On a more serious note, it's nice to see that Windows has all this PDF handling functionality built in for programmatic use; I only wish that more of it was exposed in the default PDF reading software. At least Windows finally has Print to PDF built in.

  2. God, this async stuff is majorly annoying when you're forced to do it. E.g. when you try to do that with C++/Cx and it won't let you call await right away.
    I'm actually interested how you're solving that tomorrow :)

  3. Smithers says:

    Convert pages of a PDF into individual image files? I remember doing that once; let's see if I've still got the script handy...

    convert -density 450 MLP_CCG_Comprehensive_Rules_3-3.pdf -gravity center -extent 3300x4650 -density 0 -scene 1 input\page.png

    Ah yes, good ol' imagemagick. Complete with extracting the right resolution and cropping the white border. The reason the results are sent to the 'input' directory is that they were used as the input to some further processing (adding covers and pairing pages in the correct order to print as a booklet).

    1. DWalker07 says:

      I wonder what the odds are that "Convert" does about the same as what Raymond listed above?

      Running a compiled program is one thing; seeing how it's done is something else entirely. Once you compile code that does this work, you could probably run one command that doesn't even need parameters..... I don't know what your example is trying to show!

      1. Joshua says:

        Imagemagic is a library that happens to provide a command line interface too.

      2. 640k says:

        It's showing MS reinventing the wheel, NIH as usual. Apparently more than twice in this case.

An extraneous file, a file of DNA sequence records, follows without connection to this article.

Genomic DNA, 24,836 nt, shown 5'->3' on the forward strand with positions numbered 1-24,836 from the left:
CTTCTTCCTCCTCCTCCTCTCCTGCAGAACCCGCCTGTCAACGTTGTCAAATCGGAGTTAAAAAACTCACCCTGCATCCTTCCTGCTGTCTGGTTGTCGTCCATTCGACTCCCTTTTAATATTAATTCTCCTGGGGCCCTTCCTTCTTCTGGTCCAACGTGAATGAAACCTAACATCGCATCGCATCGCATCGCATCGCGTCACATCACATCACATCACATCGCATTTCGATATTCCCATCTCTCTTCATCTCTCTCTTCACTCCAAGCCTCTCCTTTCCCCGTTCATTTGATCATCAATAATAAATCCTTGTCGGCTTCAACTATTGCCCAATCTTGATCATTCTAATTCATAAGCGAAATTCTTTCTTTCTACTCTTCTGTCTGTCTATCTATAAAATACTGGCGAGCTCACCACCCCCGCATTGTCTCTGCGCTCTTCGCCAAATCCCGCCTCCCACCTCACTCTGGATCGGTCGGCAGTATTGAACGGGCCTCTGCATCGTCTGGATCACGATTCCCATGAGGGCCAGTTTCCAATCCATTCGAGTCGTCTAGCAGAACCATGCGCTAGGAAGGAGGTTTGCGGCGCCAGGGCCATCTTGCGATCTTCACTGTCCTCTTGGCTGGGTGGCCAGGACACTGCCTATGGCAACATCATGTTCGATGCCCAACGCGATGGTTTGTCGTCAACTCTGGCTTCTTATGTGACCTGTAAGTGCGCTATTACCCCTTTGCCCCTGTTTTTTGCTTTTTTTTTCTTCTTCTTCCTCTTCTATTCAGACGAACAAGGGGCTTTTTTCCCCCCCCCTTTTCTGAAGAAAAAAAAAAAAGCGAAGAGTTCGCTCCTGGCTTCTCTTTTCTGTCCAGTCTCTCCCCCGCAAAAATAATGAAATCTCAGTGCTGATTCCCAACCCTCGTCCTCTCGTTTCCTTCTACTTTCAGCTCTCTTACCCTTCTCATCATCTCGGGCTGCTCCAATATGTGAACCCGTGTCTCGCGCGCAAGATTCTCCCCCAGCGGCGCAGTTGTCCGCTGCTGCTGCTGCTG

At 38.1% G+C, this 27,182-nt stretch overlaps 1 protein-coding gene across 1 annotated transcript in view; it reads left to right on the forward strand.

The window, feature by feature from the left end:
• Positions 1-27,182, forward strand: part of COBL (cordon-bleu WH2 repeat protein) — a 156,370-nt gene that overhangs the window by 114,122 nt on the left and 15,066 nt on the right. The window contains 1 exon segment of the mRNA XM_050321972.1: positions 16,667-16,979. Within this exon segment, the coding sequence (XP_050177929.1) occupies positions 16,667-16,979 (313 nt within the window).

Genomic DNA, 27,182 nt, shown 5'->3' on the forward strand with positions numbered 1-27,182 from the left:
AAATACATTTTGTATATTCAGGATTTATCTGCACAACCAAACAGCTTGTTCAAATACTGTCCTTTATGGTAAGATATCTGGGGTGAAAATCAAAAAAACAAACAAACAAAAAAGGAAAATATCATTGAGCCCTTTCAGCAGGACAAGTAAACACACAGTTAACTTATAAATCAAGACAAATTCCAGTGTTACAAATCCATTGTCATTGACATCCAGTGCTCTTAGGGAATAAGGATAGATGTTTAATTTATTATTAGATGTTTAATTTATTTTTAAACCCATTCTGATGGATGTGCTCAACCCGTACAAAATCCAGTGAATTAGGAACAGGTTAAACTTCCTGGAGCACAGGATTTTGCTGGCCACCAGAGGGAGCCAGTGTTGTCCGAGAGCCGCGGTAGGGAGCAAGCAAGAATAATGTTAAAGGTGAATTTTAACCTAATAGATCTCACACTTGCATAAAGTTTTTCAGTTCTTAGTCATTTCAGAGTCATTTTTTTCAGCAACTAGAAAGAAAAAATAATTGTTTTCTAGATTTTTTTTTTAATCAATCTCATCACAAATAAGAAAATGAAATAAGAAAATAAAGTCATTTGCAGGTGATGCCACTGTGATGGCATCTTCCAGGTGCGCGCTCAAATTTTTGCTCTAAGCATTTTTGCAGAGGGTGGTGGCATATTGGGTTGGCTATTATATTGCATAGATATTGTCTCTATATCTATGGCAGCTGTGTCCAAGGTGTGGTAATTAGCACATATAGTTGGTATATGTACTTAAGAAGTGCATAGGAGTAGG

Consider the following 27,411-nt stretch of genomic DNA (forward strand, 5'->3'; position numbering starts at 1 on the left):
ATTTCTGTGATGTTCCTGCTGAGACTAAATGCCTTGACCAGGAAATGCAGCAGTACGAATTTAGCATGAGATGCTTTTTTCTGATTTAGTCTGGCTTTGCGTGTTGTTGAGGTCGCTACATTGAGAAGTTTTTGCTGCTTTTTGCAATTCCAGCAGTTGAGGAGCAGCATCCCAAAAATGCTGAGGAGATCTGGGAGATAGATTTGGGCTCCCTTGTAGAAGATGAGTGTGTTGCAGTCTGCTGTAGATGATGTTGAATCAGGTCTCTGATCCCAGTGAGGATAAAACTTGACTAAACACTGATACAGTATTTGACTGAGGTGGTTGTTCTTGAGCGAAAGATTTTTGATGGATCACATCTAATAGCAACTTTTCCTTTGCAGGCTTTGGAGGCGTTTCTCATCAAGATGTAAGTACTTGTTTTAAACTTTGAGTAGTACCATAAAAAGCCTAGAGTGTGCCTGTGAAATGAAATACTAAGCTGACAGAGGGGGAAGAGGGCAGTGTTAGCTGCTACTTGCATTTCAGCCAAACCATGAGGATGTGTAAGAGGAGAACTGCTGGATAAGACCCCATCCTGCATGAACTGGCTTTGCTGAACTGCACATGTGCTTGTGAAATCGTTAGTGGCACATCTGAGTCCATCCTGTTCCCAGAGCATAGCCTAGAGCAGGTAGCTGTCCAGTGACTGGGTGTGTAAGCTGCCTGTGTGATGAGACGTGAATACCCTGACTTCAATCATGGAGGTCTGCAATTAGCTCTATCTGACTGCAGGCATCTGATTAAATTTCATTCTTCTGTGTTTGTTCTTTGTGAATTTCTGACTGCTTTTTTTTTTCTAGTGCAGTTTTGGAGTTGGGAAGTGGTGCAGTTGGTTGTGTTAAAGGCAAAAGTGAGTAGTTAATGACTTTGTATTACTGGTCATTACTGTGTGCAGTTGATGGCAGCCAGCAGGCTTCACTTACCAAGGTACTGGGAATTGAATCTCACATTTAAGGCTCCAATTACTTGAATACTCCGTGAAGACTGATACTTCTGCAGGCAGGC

1. xcomcmdr says:

          Not really.
          First, it's just a Little Program, no need to take offense. Talking about "MS reinventing the wheel" for what is only a Little Program in a blog post is quite ridiculous.

          Secondly, in the most recent versons of ImageMagick, "convert" isn't installed by default anymore / doesn't exist. :p

          1. Smithers says:

            s/convert/magick/ then if you're on IM7. I think it still takes all of these arguments.

            If his answer to "why?" really is "because I needed to do that," then Raymond is reinventing the wheel (MS aren't, this is a Little Program, not a product).

            But I suspect the answer is really "because I needed to do that and wanted to play around with a such-and-such API," which is a valid reason to code just about anything.

  4. cheong00 says:

    Am I the only one found it disturbing the nowhere in the documentation for .RenderToStreamAsync() seems to mention the rendered stream is in PNG format?

    The first overload that accepts IRandomAccessStream as parameter simply says "The stream of data, which represents a Portable Document Format (PDF) page's content." and make you think it may mean the function will render the serialized structure of page to stream.

    The second overload that accepts both IRandomAccessStream and PdfPageRenderOptions specifies it's an image, and the type of image can be selected by PdfPageRenderOptions.BitmapEncoderId , but kind of make you think there may be some difference than the first overload.

    1. "Render" means "convert to bitmap" in this context, as in other graphics APIs. This API isn't designed to give you any tools to search, create, or work with PDF as a document, it's purely a convenience API for showing pages. Aside from on-screen viewing, the primary use case is probably generating thumbnails.

  5. Medinoc says:

    This PDF API is UWP-only? Is there no way to use it from desktop apps?